What is a partnership?
A partnership can be created automatically when two or more people engage in a business for profit. The Uniform Partnership Act states: “The association of two or more persons to carry on as co-owners of a business for profit forms a partnership, whether or not the persons intend to form a partnership.” This means that the neighbor kid and his friend who run a lemonade stand on the corner of your street technically have formed a partnership.
A partnership can offer owners flexibility and relatively simple organization and operation. While it’s generally not the preferred method for starting a business, knowing some of the basics about a partnership can be a useful tool when starting a new business.
Pros and Cons of Forming a Partnership
Before we dive into best practices for forming and managing your partnership, I wanted to lay out some of the upsides and downsides to forming a partnership. First, partnerships are easy to form and very inexpensive. There are no ongoing formalities, such as annual meetings or filings, and (generally) no minimum taxes, which are generally required for limited liability companies and corporations. Last, partnerships offer favorable taxation as compared to corporations.
Perhaps the single most notable reason why small businesses shy away from forming a partnership is that all partners (or owners) are subject to personal liability for all debts, losses, and liabilities of the partnership. Certain limited partnerships can avoid some of this liability, but a general partnership offers no limited liability to its partners. Due to agency principles, each partner in the partnership is generally liable for every other partners actions on behalf of the partnership. Last, due to the informal nature with which many partnerships are formed, many fail to adequately organize the partnership. Poorly organized partnerships often lead to nasty disputes among partners in the future.
Am I Required to Sign any Legal Documents to Form My Partnership?
No. Partnerships are often formed by a handshake. Oral agreements to form a partnership are also enforceable. Partnerships are the only business entity where this is the case. However, as a matter of best practice, it’s important to document the partnership relationship in writing. Since a partnership is a legal relationship that comes with certain rights and obligations, you can avoid future disputes by clearly memorializing the relationship in a written partnership agreement. Since this is a legal document, it’s best to consult with a qualified business attorney prior to signing any agreement.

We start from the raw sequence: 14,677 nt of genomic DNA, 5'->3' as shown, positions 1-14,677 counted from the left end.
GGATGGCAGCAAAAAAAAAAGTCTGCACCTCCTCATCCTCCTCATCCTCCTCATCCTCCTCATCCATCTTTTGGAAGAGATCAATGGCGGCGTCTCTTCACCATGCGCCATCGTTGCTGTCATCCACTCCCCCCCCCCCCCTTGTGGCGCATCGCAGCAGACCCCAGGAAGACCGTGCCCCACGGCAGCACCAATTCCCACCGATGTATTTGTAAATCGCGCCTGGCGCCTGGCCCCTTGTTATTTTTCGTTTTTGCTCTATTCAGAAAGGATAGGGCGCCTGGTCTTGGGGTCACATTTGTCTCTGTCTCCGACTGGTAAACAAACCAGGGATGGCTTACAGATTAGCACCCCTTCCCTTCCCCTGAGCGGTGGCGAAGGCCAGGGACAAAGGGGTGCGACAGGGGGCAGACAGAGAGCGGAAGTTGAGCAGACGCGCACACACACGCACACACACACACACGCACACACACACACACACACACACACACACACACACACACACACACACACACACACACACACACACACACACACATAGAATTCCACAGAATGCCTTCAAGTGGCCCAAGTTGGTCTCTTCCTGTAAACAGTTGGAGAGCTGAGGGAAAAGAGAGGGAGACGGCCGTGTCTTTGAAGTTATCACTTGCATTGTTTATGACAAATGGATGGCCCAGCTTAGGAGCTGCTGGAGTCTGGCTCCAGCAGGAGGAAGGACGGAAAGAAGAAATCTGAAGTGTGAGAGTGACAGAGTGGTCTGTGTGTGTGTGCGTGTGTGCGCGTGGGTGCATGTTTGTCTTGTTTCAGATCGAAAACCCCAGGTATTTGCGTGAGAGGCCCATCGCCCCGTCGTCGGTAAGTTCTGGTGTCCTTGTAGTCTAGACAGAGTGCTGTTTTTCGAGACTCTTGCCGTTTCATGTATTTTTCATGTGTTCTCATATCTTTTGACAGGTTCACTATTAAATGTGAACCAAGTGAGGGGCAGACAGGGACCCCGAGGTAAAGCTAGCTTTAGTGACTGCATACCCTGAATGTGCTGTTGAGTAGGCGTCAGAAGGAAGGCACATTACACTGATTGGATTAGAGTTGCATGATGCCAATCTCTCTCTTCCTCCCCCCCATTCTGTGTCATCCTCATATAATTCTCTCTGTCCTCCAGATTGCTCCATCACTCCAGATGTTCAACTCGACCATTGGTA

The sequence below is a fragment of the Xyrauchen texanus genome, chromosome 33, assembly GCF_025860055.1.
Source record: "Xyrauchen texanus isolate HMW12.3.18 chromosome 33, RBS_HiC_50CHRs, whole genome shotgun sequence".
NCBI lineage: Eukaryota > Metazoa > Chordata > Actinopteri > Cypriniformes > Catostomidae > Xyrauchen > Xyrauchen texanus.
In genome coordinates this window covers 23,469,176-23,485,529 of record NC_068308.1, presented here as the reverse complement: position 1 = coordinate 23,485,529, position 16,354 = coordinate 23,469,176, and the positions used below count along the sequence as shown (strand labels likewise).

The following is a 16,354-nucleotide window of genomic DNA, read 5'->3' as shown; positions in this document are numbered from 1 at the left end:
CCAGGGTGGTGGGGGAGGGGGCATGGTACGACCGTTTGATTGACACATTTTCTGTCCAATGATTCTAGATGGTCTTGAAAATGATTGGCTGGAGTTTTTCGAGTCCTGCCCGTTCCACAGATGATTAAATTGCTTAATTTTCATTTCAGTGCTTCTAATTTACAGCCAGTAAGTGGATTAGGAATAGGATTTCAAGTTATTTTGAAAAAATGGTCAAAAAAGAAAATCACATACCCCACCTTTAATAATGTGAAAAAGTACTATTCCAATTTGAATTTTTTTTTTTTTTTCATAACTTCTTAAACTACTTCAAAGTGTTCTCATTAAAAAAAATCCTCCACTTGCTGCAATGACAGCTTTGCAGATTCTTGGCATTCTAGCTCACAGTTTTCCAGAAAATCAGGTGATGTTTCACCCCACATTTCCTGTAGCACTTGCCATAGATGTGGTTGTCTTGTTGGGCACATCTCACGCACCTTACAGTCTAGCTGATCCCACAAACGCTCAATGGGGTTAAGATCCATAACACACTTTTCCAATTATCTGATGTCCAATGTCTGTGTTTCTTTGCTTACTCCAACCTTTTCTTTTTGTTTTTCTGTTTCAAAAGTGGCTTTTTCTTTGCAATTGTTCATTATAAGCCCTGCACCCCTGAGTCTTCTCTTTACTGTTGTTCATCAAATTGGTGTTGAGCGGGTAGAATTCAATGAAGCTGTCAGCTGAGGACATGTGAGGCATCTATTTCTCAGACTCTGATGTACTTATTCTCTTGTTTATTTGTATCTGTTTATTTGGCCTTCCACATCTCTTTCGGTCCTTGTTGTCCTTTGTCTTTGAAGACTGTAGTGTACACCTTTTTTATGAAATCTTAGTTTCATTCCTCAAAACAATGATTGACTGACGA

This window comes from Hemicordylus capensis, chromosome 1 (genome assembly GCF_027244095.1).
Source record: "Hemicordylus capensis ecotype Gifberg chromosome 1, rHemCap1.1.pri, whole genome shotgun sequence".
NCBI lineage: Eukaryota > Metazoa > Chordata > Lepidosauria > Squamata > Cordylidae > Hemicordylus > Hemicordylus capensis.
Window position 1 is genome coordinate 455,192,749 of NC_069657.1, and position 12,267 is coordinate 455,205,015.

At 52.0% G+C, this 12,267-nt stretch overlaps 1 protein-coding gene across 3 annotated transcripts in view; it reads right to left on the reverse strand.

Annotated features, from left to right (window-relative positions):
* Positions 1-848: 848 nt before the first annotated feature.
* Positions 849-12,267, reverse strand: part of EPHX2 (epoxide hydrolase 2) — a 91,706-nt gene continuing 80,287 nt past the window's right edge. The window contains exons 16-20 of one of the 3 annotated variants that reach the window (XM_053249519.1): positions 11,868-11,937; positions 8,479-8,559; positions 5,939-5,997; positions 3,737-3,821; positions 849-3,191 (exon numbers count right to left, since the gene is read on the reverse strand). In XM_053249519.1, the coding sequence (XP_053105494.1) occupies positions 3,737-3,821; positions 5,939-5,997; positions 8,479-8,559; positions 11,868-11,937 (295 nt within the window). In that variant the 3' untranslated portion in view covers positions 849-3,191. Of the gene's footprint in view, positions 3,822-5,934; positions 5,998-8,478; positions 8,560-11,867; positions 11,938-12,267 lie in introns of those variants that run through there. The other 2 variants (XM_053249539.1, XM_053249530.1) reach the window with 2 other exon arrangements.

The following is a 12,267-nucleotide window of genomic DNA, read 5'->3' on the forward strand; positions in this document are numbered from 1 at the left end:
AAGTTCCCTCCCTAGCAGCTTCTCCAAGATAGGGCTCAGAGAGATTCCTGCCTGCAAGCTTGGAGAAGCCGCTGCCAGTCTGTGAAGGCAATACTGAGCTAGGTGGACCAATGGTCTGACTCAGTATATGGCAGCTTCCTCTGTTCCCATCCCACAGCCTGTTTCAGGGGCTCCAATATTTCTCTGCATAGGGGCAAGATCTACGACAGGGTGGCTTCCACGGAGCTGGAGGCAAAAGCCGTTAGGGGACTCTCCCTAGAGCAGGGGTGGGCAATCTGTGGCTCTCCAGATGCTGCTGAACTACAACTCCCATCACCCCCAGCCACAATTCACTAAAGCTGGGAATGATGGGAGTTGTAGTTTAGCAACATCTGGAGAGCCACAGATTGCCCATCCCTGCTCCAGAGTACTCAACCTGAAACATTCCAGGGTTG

Drafting tip: When drafting your partnership agreement you should include certain details about how partnership decisions will be made, how disputes will be resolved, and how the exit will be structured. By addressing these issues in the partnership agreement, you can eliminate many of the hassles down the road related to partner conflicts. Some other important questions to answer in the partnership agreement are: How will the ownership interest be allocated? How will the purchase price be determined for a withdrawing partner? And how will money be paid out to the withdrawing partner?
Managing Your Partnership
Partnerships offer the simplest management structure of any business entity. In a general partnership, every partner (or owner) manages the partnership, and decisions are ultimately decided by a majority of the percentage owners of the partnership. Generally, small business decisions, e.g. ordering staples for the front desk, are made without the need of a vote. Partnerships tend to be managed fairly informally (as compared with other business entities) when it comes to day to day operations. The point at which voting becomes important is when a dispute arises between or among partners. If the dispute can’t be resolved informally, partners generally call a vote on the matter. It’s unfortunate for those partners with a minority percentage of ownership since the majority of percentage owners ultimately decide the vote.
It’s important to note that partnerships do not require any of the formalities required of corporations, such as meetings, records, annual filings, etc. Again, as a matter of best practice, it’s important to hold regular meetings in order to ensure the partnership is running as efficiently and effectively as possible. The informal administration and management structure for partnerships offer a way for individuals to form a business with the ability to later change the structure to a more formal business entity, such as an LLC or corporation.
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